According to Moses, one of the key areas of focus during the AGM was the challenges SMEs face including constraints relating to access to finance and markets and how these gaps can be filled through the Berne Union and its members.

“This is very important because we believe that SMEs are the biggest employers in our countries. If we can unlock financing for SMEs, we can create jobs for millions of people and subsequently end the poverty cycle.”

“You don’t have to be a big company to employ people. We are talking about small companies that employ 10 to 15 people. If you add them up, the numbers are just quite big,” Moses says, making a case for small and medium companies.

The ATI CEO said that these companies eventually grow into big companies and that is where the future of the African continent is.

A myriad of opportunities

Moses pointed out that the hiccups in the supply chain presented by the Covid-19 pandemic and the Russia-Ukraine conflict revealed gaps but also presented an opportunity for export credit insurers to chip in and unblock.

More than ever, Moses said that access to export credit and insurance serve a key role in enabling trade, where players like ATI come in to fill the gap by providing the resources needed to facilitate trade.

The challenge remains on how small and medium companies can access these facilities through banks due to bureaucracy and collateral requirements by commercial banks. Similarly, cross border trade barriers remain a major impediment. However, thanks to the AfCFTA, all this is changing and Moses is convinced that ATI’s trade credit insurance will facilitate in unlocking the full potential of intra Africa trade.

Being a member of the Berne Union means that ATI has the capacity to mobilise resources from fellow members which can then be channelled to banks to be accessed by the private sector.

For that to happen, governments must play their part by removing barriers that still hamper cross-border trade and also ensure the adoption of the much-needed technology and infrastructure to boost intra-Africa trade.

“Our intention is to promote intra-African trade. Looking at the statistics, intra Africa trade remains the lowest as compared to trade between countries in other continents.”

“For example, intra-trade between Europe, South America or Asia continents, ranges between 60% to 70% but when it comes to Africa, we are still below 10%,” he says, adding that there is a lot of trade potential to unleash.

“When we talk about AfCFTA, we are talking about a trade area of 1.3 billion people and a combined GDP of over $3.5 trillion. Imagine if we could just trade amongst ourselves?” Moses says, adding that this is enough to convince those with the resources to invest in Africa.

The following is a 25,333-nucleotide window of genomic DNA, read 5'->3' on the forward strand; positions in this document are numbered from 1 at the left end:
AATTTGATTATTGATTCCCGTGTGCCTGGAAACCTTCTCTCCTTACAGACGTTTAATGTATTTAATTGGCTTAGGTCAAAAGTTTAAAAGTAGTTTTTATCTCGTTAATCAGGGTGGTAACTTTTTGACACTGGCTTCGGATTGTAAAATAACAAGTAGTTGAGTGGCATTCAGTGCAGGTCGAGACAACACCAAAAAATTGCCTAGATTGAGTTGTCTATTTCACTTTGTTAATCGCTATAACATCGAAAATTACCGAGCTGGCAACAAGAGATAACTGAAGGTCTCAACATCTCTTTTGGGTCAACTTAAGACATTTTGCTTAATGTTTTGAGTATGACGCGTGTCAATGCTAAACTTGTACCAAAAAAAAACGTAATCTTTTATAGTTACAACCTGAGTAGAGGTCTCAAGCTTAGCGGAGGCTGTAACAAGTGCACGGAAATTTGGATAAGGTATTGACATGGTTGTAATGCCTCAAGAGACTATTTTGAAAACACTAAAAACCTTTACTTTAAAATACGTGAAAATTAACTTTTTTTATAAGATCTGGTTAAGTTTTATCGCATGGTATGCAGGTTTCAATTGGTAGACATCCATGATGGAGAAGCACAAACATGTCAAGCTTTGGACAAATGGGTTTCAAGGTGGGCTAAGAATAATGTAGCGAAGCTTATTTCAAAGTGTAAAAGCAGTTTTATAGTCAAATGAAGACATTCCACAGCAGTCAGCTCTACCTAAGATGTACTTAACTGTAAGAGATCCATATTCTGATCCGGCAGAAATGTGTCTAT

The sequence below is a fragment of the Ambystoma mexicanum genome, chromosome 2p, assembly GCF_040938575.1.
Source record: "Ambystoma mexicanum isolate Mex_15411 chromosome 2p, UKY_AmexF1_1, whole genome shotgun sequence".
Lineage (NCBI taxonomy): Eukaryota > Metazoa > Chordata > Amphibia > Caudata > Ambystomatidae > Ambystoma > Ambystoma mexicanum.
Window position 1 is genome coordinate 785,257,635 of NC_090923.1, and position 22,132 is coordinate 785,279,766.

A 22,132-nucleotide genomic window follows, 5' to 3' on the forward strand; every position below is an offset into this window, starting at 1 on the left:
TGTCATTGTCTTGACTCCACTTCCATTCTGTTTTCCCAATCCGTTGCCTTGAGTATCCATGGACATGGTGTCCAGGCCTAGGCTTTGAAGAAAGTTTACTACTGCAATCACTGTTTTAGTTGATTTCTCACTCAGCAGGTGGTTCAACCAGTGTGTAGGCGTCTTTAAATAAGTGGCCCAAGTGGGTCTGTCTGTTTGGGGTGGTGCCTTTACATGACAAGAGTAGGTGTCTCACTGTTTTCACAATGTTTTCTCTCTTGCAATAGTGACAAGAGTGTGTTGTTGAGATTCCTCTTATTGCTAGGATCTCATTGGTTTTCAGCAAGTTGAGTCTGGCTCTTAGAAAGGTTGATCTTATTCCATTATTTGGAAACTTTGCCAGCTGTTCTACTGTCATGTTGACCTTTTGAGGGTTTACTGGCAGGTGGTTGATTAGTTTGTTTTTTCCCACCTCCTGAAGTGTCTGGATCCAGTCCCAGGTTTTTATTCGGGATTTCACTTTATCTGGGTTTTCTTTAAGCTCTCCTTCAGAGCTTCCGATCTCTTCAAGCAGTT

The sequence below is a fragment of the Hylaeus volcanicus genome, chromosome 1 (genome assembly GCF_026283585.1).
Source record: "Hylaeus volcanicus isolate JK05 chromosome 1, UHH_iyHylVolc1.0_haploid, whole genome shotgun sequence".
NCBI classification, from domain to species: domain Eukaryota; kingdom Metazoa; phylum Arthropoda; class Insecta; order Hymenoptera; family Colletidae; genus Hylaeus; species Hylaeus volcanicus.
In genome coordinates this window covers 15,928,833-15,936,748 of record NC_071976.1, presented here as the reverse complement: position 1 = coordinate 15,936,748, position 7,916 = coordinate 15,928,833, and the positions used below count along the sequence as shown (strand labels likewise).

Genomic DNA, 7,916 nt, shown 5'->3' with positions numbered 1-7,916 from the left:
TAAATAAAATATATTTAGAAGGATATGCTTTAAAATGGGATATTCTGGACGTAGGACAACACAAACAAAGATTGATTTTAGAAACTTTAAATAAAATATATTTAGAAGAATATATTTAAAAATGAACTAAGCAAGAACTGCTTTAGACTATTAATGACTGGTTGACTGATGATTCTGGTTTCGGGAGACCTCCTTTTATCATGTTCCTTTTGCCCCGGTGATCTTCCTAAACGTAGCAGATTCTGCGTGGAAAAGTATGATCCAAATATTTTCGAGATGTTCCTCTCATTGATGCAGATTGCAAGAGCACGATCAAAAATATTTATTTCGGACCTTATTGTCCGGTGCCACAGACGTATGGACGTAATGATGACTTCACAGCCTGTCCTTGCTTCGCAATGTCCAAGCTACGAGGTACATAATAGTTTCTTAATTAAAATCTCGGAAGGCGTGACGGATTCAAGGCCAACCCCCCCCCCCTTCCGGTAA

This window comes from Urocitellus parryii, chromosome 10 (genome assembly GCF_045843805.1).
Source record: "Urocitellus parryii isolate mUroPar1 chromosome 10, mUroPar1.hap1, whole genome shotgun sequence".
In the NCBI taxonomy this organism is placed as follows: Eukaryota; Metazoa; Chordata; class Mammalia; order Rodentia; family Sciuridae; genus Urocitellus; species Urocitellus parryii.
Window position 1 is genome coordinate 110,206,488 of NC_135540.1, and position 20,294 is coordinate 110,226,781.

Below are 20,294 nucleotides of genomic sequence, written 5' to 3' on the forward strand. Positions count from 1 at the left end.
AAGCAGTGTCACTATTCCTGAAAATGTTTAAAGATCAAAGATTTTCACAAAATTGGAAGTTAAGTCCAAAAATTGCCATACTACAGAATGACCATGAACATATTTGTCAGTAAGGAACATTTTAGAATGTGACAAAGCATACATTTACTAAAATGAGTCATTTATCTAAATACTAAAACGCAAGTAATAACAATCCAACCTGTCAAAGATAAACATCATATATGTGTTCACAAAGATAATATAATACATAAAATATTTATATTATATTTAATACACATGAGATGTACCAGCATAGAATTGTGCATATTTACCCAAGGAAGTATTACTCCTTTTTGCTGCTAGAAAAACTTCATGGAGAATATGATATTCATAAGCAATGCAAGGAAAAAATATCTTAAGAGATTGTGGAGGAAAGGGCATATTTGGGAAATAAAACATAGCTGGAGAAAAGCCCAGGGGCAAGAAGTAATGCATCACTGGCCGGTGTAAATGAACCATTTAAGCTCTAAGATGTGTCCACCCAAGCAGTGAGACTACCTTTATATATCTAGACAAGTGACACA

At the global level, Dufour says that the pandemic and the Russia-Ukraine conflict did not only disrupt trade but they also increased the risk related to export credit and insurance.

Manuel Moses says the AfCFTA presents so many opportunities.

She however adds that the demand for such facilities remains very high as indicated by the Berne Union report of the first half of 2022, where members of the union provided new commitments totalling to $44 billion in support of trade and cross-border investment in Sub Saharan African countries.

Dufour said that regardless of the risk and banks remaining hesitant, the demand for export credit and insurance facilities remains and part of what the Berne Union and ATI does is to create confidence and change the perception that Africa is a risky place to do business.

Berne Union and ATI are prioritising working with governments to address the impediments that still hamper cross-border trade, including putting in place the infrastructure and technology needed to drive it.

According to Moses, ATI will also focus on working with local banks and financial institutions to put in place facilities targeting SMEs so that they can easily access funds to export their goods, once these barriers are removed.

On her part, over the next two years as President of Berne Union, Dufour intends to run a campaign built on three pillars including transparency, transfer of knowledge between member associations but most importantly, trade policies that factor in climate.

“This is really a big issue. We want to be transparent among our members on the financial incentives that come with sustainable projects, and my first priority during my tenure is to see how we can decarbonize our portfolio and how to commit ourselves in order to reach a net zero target, while my second priority is zero market failure. That is to say that we don’t want to hear our customers saying that they cannot access financing’.”

She also pointed out that during her tenure she will focus on promoting collaborations and knowledge sharing between countries and continents to holistically tackle challenges that still affect trade and investments.